A cult can be described as a particular system that requires individuals who subscribe to that system to display a form of such devotion toward it and its practices. Throughout her work, Pumla Gqola uses the phrase ‘cult of femininity,’ yet does not explicitly define it. Using parts of the aforementioned definition of cult and the social construct of femininity, the ‘cult of femininity’ may describe how women, within a particular context, should devote their behavior and action. Furthermore, this ‘cult’ is how women, despite position or authority, are to act both publicly and privately given the patriarchal parameters within South Africa. One may ask how exactly can such a thing exist within a ‘Rainbow Nation’ and “constitutionally equal” South Africa. Gqola repeatedly stresses how the dream crafted by those who fought in South Africa’s liberation movements is not representative of South Africa’s current “contradictory” reality (Gqola, 2007, 114). She requests that the issues surrounded around gender inequality and gender-based violence be combatted not with silence but with a deeper look and addressing of the violent histories upon which these inequalities are built. I will both interpret and critique that what Gqola so passionately speaks of through examining “this siege” Gqola describes as well as her views on violent masculinities.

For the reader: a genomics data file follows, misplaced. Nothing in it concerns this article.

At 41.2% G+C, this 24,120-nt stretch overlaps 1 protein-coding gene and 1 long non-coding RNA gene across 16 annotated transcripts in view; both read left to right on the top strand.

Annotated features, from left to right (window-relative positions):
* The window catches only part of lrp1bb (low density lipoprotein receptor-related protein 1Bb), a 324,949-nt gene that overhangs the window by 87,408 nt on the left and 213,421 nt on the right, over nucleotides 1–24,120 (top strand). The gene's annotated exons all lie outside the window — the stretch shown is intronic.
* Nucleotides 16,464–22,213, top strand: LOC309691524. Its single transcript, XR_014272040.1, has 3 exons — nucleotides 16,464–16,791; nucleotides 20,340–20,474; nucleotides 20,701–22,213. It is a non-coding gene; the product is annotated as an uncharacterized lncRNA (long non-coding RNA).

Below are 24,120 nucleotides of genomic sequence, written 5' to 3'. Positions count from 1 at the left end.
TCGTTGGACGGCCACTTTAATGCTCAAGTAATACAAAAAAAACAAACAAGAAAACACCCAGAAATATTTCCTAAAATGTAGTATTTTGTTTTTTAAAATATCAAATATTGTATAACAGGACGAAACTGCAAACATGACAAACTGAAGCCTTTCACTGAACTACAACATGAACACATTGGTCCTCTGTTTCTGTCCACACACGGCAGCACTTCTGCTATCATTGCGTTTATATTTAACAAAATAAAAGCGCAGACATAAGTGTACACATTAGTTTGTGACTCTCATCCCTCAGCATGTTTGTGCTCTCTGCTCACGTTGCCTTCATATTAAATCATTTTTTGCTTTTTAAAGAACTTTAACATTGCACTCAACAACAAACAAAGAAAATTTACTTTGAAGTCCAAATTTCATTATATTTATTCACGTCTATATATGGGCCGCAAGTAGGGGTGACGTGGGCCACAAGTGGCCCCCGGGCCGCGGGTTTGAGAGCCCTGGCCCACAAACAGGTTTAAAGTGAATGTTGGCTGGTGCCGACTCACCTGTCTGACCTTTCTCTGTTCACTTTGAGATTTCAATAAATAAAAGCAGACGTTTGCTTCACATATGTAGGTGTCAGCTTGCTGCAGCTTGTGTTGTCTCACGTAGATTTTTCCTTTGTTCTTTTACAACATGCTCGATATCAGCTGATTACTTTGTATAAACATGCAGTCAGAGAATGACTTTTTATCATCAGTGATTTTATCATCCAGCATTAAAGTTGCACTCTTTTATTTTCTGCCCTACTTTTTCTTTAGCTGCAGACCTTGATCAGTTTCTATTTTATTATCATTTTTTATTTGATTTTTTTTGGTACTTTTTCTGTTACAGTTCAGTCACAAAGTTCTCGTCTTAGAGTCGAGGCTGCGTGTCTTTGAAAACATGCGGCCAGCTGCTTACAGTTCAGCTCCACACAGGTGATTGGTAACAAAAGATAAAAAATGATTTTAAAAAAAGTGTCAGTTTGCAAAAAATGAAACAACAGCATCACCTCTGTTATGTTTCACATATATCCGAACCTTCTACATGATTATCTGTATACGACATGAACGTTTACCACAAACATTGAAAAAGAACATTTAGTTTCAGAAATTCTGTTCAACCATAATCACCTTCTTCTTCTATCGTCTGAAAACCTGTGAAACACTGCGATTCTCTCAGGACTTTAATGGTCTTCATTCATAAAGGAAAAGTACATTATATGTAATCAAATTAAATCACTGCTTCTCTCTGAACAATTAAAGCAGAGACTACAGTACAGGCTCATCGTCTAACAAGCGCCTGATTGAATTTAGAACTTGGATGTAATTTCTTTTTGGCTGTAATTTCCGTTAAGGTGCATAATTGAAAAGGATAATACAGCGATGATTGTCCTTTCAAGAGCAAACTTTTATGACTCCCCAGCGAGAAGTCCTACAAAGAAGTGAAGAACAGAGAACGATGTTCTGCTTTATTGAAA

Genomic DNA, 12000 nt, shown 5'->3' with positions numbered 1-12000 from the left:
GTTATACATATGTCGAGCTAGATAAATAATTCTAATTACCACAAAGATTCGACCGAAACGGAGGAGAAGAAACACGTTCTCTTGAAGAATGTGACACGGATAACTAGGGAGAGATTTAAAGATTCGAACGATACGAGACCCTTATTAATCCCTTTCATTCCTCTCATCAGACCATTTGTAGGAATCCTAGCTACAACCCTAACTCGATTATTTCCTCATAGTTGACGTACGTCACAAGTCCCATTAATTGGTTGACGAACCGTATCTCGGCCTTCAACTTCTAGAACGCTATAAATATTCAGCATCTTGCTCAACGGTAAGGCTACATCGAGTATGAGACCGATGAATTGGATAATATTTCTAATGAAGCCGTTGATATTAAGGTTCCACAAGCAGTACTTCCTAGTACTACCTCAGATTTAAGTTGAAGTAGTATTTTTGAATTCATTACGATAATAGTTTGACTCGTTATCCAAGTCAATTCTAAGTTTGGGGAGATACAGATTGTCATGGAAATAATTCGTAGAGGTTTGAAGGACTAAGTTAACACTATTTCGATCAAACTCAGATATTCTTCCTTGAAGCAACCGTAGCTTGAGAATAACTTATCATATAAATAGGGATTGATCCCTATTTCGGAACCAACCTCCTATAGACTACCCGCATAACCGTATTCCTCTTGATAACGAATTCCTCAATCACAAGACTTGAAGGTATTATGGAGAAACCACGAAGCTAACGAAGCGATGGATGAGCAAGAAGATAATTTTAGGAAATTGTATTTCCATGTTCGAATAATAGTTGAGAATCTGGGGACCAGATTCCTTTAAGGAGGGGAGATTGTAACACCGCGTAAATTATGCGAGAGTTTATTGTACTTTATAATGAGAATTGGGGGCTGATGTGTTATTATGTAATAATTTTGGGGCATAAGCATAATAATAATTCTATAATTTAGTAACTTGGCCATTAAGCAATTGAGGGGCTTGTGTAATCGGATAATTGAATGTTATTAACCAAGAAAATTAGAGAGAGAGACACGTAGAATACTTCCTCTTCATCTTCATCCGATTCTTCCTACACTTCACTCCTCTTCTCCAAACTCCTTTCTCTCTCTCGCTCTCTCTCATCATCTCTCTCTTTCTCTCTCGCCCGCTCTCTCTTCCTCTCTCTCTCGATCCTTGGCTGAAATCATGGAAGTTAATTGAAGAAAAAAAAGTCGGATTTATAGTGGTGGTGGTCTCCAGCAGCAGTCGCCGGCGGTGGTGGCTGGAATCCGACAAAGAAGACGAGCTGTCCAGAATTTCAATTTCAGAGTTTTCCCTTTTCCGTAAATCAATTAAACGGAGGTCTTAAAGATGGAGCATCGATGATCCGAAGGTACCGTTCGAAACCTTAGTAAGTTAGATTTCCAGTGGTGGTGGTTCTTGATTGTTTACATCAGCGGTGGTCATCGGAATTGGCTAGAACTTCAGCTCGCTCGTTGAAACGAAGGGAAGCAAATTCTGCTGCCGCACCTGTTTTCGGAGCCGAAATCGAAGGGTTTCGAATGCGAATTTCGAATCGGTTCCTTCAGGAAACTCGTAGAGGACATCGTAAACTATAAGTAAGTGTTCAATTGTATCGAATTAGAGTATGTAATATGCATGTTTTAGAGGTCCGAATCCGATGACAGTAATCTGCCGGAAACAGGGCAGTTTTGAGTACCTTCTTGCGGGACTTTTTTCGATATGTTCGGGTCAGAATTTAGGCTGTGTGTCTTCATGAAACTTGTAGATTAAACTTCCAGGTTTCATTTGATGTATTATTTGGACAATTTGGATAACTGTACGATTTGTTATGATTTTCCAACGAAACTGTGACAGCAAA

The “siege,” as Gqola calls it, is the constant attack on South African women causing a feeling of isolation from the equality that South Africa promises to all of its citizens. These attacks specifically include gender-based violence and the overarching perception of women’s empowerment. She notes that while women in South Africa’s history helped to fight for equality and other rights, the narrative shaping women’s empowerment is not transformative and the concept itself is instead almost entirely disengaged (Gqola, 2007, 115). Rape accounts and gender violence statistics help to support this claim and show that South Africa has, in a sense, turned a blind eye to rape, thus perpetuating this ‘cult of femininity.’ Privileged women are able to attend college, acquire wealth, and hold positions of power yet are still expected to subscribe to patriarchal ideals and meanings of success. For women in South Africa, that is not enough. There, too, lies a dual nature within the most seemingly conscious men, who on one hand will publicly agree that everyone should be treated equally, yet demand that women be subservient and at the will of men in their homes (Gqola, 2007, 117). Gqola paints the brutal picture of how these struggles are not being addressed and acknowledges that both men and women who influence this ‘cult of femininity’ are to blame. Thus, poor, disadvantaged, lesbian women and privileged women are told that they are responsible for their own rape and need to be conservative or meek to avoid such actions.